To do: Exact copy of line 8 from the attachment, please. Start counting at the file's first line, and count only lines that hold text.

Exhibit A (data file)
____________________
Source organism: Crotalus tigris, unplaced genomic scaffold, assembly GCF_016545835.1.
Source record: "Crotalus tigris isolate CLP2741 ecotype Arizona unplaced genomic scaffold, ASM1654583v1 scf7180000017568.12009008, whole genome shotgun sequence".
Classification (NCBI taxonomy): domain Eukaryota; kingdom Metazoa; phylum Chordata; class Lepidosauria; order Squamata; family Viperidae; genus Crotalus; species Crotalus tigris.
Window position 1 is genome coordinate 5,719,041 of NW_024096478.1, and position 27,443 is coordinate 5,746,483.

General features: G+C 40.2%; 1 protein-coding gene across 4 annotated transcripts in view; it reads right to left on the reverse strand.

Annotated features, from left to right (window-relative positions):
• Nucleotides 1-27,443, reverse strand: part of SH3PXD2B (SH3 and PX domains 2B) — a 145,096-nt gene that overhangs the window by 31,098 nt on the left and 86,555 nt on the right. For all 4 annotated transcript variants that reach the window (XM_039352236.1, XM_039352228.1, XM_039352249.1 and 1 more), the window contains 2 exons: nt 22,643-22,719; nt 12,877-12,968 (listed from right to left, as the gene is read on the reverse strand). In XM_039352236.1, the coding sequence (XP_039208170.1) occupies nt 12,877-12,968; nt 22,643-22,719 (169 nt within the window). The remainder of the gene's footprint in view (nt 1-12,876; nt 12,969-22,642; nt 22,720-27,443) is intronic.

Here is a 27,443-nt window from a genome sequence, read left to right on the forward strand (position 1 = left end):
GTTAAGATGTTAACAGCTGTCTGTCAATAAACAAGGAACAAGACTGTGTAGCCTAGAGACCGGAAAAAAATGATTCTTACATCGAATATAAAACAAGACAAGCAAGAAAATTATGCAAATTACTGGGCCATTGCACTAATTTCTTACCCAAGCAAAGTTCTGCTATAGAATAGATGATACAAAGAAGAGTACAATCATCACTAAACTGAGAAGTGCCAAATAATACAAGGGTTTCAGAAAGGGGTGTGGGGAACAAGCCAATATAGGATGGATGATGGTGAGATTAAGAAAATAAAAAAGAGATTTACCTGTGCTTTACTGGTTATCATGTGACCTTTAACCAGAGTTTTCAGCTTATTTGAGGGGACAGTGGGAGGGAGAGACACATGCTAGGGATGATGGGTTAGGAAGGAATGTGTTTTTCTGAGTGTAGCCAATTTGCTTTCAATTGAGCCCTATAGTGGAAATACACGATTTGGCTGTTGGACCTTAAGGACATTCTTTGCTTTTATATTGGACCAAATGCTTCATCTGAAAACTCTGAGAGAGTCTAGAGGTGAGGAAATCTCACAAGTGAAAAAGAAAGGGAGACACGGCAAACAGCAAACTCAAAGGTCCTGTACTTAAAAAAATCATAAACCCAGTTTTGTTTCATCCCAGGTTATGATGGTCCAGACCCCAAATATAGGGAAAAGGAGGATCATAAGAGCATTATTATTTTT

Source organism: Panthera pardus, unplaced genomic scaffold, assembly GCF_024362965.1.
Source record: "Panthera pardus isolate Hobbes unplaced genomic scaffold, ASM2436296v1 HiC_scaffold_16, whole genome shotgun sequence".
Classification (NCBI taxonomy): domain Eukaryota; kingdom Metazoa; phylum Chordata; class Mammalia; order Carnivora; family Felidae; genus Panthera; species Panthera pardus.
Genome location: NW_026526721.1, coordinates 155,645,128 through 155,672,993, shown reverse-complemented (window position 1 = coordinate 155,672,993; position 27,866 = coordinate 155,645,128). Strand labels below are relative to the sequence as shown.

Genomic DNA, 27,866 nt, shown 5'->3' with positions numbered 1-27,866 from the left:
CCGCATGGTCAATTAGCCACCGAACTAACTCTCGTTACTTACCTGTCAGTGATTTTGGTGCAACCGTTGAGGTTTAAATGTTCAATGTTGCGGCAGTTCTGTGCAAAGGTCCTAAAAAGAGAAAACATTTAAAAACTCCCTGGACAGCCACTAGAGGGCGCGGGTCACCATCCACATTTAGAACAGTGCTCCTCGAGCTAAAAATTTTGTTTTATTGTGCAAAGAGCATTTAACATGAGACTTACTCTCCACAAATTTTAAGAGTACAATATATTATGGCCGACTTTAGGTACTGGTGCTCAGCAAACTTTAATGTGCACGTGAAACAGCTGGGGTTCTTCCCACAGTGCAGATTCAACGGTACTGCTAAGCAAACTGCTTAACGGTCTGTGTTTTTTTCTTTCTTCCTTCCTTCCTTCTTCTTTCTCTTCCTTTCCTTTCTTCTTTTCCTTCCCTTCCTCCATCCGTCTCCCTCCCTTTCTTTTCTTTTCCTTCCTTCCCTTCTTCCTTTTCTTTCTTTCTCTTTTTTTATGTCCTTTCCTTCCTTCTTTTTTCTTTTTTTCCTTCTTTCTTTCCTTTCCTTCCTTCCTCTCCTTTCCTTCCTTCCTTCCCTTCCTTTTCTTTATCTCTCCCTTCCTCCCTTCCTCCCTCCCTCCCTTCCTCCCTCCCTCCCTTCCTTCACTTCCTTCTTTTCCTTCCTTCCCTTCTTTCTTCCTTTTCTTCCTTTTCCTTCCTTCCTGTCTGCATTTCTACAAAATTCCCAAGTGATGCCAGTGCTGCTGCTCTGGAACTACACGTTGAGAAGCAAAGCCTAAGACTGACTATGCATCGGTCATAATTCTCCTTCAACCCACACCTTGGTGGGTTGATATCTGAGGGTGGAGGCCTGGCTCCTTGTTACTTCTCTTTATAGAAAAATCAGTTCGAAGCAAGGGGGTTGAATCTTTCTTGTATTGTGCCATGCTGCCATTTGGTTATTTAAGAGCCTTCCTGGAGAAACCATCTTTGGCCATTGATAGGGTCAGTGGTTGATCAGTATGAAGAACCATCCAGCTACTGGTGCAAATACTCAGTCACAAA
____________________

Here is a 27,443-nt window from a genome sequence, read left to right on the forward strand (position 1 = left end):